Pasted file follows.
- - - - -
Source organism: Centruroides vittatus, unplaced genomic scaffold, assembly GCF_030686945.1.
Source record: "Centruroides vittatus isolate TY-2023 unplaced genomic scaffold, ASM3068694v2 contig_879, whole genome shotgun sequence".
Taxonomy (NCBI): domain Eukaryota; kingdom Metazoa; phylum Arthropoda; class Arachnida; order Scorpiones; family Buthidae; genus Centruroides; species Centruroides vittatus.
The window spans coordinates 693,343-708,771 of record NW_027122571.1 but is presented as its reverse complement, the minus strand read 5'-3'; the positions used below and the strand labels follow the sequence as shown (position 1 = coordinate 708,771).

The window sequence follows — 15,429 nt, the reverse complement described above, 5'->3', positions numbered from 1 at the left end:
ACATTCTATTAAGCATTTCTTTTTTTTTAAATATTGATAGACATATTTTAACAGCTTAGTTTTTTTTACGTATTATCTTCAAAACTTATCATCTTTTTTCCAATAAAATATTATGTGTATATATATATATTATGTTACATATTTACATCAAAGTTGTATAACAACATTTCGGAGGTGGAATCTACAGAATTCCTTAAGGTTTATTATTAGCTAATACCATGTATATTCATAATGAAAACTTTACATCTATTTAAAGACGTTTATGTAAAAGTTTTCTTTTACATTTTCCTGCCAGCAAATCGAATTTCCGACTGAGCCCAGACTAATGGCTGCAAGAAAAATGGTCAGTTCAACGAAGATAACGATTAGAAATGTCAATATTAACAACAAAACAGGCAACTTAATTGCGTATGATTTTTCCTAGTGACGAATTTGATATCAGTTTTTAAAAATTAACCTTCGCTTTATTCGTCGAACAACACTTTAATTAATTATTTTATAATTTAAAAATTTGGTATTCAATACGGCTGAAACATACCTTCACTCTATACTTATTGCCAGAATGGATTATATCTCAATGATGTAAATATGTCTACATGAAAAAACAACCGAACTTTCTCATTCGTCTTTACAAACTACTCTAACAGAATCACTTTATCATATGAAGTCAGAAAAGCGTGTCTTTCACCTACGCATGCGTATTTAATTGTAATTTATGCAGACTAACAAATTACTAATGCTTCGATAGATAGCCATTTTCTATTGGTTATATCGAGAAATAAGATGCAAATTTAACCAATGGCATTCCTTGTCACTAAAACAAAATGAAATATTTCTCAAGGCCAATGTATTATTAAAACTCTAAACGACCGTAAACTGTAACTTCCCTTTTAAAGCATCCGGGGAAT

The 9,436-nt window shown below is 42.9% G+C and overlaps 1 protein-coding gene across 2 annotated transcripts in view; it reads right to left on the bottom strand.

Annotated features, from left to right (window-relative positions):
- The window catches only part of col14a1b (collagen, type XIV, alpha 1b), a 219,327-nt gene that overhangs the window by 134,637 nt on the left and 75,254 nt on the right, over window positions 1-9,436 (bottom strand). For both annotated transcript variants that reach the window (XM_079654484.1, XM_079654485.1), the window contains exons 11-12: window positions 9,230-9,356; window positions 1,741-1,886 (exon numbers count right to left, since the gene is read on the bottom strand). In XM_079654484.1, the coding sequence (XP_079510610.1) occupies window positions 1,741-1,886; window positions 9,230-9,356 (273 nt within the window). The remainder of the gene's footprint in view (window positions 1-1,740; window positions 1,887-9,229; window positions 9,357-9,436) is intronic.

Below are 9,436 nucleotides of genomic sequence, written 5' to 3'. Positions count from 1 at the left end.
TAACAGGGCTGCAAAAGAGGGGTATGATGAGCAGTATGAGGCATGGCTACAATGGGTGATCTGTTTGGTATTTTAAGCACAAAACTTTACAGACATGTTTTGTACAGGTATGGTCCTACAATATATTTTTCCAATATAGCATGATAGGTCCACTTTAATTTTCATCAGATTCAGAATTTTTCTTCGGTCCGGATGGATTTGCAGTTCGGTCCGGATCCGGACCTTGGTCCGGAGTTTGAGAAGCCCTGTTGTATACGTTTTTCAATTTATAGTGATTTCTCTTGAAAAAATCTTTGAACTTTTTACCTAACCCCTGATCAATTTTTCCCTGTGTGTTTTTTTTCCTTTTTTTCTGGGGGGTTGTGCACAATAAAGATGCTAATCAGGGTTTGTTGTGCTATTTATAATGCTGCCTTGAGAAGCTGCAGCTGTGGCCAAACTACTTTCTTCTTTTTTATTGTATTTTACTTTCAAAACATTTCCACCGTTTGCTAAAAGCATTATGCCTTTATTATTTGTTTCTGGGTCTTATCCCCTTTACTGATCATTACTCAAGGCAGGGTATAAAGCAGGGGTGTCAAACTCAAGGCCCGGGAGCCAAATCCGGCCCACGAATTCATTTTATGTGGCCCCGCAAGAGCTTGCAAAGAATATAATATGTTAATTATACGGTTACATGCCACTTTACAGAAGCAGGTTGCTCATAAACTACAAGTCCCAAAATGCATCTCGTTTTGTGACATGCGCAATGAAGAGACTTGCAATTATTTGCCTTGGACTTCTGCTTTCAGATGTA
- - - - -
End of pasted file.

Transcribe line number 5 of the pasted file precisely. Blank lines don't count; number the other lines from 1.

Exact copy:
The window sequence follows — 15,429 nt, the reverse complement described above, 5'->3', positions numbered from 1 at the left end: